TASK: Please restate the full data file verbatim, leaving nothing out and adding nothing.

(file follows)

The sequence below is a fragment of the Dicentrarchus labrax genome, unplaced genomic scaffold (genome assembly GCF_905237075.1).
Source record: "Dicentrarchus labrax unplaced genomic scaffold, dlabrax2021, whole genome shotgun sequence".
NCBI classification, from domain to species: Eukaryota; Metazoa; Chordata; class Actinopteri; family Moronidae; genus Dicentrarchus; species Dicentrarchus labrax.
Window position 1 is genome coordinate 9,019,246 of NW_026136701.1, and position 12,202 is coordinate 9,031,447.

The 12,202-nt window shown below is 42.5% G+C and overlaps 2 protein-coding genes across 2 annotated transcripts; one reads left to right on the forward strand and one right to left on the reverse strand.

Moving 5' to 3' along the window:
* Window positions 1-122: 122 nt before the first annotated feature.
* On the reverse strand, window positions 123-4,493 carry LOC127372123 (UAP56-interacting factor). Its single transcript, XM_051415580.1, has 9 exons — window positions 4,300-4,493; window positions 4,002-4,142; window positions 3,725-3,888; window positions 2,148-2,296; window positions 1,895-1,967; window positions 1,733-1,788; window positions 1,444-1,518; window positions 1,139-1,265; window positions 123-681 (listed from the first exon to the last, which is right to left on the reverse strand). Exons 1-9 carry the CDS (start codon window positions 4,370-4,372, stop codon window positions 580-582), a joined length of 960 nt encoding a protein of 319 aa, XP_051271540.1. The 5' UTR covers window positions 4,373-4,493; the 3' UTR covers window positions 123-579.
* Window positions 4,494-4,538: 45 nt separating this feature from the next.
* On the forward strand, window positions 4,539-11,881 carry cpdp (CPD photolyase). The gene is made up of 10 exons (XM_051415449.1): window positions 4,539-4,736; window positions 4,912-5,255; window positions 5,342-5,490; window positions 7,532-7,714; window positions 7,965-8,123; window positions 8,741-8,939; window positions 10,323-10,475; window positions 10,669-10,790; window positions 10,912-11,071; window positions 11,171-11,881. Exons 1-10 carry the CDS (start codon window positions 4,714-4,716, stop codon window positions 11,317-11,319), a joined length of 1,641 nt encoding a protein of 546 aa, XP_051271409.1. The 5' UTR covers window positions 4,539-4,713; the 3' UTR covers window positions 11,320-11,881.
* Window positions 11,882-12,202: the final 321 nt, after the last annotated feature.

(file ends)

The sequence below is a fragment of the Dicentrarchus labrax genome, unplaced genomic scaffold (genome assembly GCF_905237075.1).
Source record: "Dicentrarchus labrax unplaced genomic scaffold, dlabrax2021, whole genome shotgun sequence".
NCBI classification, from domain to species: Eukaryota; Metazoa; Chordata; class Actinopteri; family Moronidae; genus Dicentrarchus; species Dicentrarchus labrax.
Window position 1 is genome coordinate 9,019,246 of NW_026136701.1, and position 12,202 is coordinate 9,031,447.

The 12,202-nt window shown below is 42.5% G+C and overlaps 2 protein-coding genes across 2 annotated transcripts; one reads left to right on the forward strand and one right to left on the reverse strand.

Moving 5' to 3' along the window:
* Window positions 1-122: 122 nt before the first annotated feature.
* On the reverse strand, window positions 123-4,493 carry LOC127372123 (UAP56-interacting factor). Its single transcript, XM_051415580.1, has 9 exons — window positions 4,300-4,493; window positions 4,002-4,142; window positions 3,725-3,888; window positions 2,148-2,296; window positions 1,895-1,967; window positions 1,733-1,788; window positions 1,444-1,518; window positions 1,139-1,265; window positions 123-681 (listed from the first exon to the last, which is right to left on the reverse strand). Exons 1-9 carry the CDS (start codon window positions 4,370-4,372, stop codon window positions 580-582), a joined length of 960 nt encoding a protein of 319 aa, XP_051271540.1. The 5' UTR covers window positions 4,373-4,493; the 3' UTR covers window positions 123-579.
* Window positions 4,494-4,538: 45 nt separating this feature from the next.
* On the forward strand, window positions 4,539-11,881 carry cpdp (CPD photolyase). The gene is made up of 10 exons (XM_051415449.1): window positions 4,539-4,736; window positions 4,912-5,255; window positions 5,342-5,490; window positions 7,532-7,714; window positions 7,965-8,123; window positions 8,741-8,939; window positions 10,323-10,475; window positions 10,669-10,790; window positions 10,912-11,071; window positions 11,171-11,881. Exons 1-10 carry the CDS (start codon window positions 4,714-4,716, stop codon window positions 11,317-11,319), a joined length of 1,641 nt encoding a protein of 546 aa, XP_051271409.1. The 5' UTR covers window positions 4,539-4,713; the 3' UTR covers window positions 11,320-11,881.
* Window positions 11,882-12,202: the final 321 nt, after the last annotated feature.